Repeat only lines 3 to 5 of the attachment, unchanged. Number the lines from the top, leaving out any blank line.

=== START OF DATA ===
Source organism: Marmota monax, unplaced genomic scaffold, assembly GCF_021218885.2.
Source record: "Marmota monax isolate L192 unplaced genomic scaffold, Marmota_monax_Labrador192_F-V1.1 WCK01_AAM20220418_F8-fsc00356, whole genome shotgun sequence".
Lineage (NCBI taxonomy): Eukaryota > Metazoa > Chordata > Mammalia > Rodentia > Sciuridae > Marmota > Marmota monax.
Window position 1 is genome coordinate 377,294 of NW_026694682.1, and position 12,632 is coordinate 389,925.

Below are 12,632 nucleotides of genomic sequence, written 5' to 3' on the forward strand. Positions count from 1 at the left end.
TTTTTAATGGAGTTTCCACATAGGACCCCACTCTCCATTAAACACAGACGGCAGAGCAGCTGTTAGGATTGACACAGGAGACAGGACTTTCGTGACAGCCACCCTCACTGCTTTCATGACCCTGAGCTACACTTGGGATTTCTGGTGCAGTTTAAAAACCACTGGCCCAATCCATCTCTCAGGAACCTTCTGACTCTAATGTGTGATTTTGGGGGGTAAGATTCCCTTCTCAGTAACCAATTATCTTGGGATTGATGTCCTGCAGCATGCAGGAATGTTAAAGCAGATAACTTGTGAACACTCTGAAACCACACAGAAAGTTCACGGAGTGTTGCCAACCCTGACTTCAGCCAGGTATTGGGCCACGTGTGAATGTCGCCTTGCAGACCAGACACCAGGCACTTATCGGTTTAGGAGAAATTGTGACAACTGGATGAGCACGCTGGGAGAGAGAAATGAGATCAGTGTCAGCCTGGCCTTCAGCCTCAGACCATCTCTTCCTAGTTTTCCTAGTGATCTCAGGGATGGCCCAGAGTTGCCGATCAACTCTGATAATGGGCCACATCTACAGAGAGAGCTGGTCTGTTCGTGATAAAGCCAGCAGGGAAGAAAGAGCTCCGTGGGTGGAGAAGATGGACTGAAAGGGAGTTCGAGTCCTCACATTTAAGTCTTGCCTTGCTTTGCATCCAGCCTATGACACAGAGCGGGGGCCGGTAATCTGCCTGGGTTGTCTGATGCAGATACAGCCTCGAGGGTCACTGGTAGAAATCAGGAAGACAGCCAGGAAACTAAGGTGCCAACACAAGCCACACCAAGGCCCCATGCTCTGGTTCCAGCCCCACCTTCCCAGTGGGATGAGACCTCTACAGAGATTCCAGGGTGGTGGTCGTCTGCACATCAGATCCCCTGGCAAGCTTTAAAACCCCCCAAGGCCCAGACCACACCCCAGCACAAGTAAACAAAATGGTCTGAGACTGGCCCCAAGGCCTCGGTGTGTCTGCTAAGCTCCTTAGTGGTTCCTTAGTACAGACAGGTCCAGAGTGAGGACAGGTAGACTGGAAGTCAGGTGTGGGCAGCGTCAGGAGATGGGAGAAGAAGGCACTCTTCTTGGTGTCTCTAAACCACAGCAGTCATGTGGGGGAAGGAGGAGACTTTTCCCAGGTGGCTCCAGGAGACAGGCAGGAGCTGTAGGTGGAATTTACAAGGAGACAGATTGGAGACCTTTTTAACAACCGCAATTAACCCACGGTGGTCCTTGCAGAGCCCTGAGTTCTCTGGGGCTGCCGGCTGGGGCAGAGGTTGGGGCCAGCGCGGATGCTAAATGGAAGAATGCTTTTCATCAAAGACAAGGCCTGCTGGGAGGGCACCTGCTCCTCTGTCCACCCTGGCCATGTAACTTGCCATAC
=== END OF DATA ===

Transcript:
Lineage (NCBI taxonomy): Eukaryota > Metazoa > Chordata > Mammalia > Rodentia > Sciuridae > Marmota > Marmota monax.
Window position 1 is genome coordinate 377,294 of NW_026694682.1, and position 12,632 is coordinate 389,925.

Below are 12,632 nucleotides of genomic sequence, written 5' to 3' on the forward strand. Positions count from 1 at the left end.